Rob Gillies
Associated Press

TORONTO — Canadian Prime Minister Justin Trudeau asked Sunday that flags at all federal buildings be flown at half-staff to honor more than 200 children whose remains have been found buried at what was once Canada's largest Indigenous residential school — one of the institutions that held children taken from families across the nation.

The Peace Tower flag on Parliament Hill in the nation's capital of Ottawa was among those lowered to half-staff. 

"To honor the 215 children whose lives were taken at the former Kamloops residential school and all Indigenous children who never made it home, the survivors, and their families, I have asked that the Peace Tower and all federal buildings be flown at half-mast," Trudeau tweeted. 

Mayors of communities across Ontario, including Toronto, Ottawa, Mississauga and Brampton, also ordered flags lowered to honor the children.

Chief Rosanne Casimir of the Tk'emlups te Secwepemc First Nation in British Columbia said the remains of 215 children, some as young as 3 years old, were confirmed last weekend with the help of ground-penetrating radar. 

She described the discovery as "an unthinkable loss that was spoken about but never documented at the Kamloops Indian Residential School."

(Related: More than 200 bodies found at Indigenous school in Canada)

From the 19th century until the 1970s, more than 150,000 First Nations children were required to attend state-funded Christian schools as part of a program to assimilate them into Canadian society. They were forced to convert to Christianity and not allowed to speak their Native languages. Many were beaten and verbally abused, and up to 6,000 are said to have died.

The Canadian government apologized in Parliament in 2008 and admitted that physical and sexual abuse in the schools was rampant. Many students recalled being beaten for speaking their Native languages. They also lost touch with their parents and customs.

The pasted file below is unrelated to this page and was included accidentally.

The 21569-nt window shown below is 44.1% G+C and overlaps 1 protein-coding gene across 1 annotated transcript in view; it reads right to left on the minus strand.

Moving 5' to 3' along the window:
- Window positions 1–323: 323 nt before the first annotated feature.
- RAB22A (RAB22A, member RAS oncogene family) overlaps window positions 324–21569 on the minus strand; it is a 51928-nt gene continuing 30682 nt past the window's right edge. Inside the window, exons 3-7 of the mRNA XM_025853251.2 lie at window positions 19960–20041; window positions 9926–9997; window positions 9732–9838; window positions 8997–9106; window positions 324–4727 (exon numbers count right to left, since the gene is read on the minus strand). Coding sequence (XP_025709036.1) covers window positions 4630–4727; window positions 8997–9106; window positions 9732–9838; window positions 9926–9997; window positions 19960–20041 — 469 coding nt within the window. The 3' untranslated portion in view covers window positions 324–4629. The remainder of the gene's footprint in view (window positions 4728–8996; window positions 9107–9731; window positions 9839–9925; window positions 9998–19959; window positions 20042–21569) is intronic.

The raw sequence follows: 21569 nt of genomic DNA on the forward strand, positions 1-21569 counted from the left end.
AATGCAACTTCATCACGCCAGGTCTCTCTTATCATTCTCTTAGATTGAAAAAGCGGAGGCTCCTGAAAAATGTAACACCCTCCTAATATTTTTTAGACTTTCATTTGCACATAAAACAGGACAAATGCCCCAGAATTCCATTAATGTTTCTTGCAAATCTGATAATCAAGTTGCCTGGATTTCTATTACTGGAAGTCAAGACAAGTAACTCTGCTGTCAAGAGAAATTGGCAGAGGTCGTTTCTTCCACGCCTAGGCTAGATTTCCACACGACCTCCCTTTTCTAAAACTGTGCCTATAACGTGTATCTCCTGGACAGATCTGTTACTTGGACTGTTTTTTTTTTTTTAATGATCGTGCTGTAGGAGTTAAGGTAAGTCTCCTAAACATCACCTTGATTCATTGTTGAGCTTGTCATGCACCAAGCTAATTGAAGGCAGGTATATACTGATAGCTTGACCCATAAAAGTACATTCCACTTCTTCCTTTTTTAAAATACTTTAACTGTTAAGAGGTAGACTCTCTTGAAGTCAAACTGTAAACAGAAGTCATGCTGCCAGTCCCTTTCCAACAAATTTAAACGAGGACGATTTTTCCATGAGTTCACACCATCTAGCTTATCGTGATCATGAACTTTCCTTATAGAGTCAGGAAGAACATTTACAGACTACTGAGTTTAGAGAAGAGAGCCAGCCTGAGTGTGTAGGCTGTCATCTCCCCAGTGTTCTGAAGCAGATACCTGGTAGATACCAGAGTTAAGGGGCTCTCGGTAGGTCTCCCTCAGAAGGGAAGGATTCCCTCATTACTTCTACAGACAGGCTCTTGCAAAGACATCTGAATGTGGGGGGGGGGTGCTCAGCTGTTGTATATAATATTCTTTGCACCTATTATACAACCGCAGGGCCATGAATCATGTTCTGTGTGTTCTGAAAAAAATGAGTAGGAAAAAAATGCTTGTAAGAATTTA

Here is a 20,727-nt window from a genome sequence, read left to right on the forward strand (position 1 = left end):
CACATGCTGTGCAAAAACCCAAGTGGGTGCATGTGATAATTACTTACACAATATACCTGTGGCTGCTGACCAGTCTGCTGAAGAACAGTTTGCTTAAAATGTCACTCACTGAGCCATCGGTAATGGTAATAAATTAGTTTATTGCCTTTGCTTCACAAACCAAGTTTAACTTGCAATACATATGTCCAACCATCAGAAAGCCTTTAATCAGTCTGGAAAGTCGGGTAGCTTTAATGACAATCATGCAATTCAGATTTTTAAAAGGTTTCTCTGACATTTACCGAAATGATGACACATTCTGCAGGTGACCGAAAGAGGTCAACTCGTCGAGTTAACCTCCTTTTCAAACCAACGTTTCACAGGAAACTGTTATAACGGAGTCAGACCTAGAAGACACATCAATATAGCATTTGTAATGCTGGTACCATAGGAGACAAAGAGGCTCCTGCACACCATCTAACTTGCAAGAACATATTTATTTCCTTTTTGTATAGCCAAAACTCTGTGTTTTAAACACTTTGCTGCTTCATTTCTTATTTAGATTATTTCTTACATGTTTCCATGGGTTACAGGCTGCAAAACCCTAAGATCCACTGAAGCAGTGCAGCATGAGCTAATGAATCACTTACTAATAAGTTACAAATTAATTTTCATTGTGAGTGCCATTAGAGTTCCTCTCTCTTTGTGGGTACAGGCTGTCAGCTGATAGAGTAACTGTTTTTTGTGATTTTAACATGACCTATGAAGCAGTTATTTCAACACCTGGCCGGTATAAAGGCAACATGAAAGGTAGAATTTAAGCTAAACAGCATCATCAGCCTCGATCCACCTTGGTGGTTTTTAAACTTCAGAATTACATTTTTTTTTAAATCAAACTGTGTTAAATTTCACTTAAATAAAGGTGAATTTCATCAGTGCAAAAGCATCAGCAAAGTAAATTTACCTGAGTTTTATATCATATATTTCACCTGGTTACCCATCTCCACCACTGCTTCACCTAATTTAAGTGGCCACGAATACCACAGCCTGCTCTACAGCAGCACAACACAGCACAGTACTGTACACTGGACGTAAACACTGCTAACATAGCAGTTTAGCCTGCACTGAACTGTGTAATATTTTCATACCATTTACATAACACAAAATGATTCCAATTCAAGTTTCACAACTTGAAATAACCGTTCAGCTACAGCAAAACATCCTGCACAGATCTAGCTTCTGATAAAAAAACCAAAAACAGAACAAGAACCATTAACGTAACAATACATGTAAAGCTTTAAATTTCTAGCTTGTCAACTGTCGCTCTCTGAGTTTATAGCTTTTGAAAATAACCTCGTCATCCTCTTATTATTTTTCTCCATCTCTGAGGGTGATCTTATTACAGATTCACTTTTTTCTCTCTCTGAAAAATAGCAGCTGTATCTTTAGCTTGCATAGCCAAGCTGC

Indigenous leaders have cited that legacy of abuse and isolation as the root cause of epidemic rates of alcoholism and drug addiction on reservations.

Plans are underway to bring in forensics experts to identify and repatriate the remains of the children found buried on the site.

The Kamloops school operated between 1890 and 1969, when the federal government took over operations from the Catholic Church and operated it as a day school until it closed in 1978.

The former Kamloops Indian Residential School is seen on Tk'emlups te Secwépemc First Nation in Kamloops, British Columbia, Canada on May 27, 2021. The remains of 215 children have been found buried on the site of the former residential school. (Andrew Snucins/The Canadian Press via AP)

The National Truth and Reconciliation Commission has records of at least 51 children dying at the school between 1915 and 1963.

Perry Bellegarde, chief of the Assembly of First Nations, said while it is not new to find graves at former residential schools, it's always crushing to have that chapter's wounds exposed. 

The chief of the Mississaugas of the Credit First Nation, R. Stacey LaForme, wrote Trudeau on Saturday to ask the government to lower the flags and declare a national day of mourning.

"There is a lot more to be done but first and foremost, we need to do this to show love and respect to the 215 children, all of the children, and their families," LaForme said in a statement. "This should be a moment that the country never forgets."

Sol Mamakwa, an Indigenous opposition legislator who represents the Ontario riding of Kiiwetinoong, called on the province and Canadian government to work with all First Nations to look for remains at other defunct residential schools. 

"It is a great open secret that our children lie on the properties of the former schools — an open secret that Canadians can no longer look away from," Mamakwa said. "In keeping with the Truth and Reconciliation Commission's Missing Children Projects, every school site must be searched for the graves of our ancestors."

Toronto Mayor John Tory said city flags would stay lowered for nine days — 215 hours — to represent each life.

"This sad story is shocking but not surprising to students of history, I don't think we know yet when these deaths occurred," said Nelson Wiseman, a political science professor at the University of Toronto.

"Canada of yesteryear is not the Canada of today,'' he said.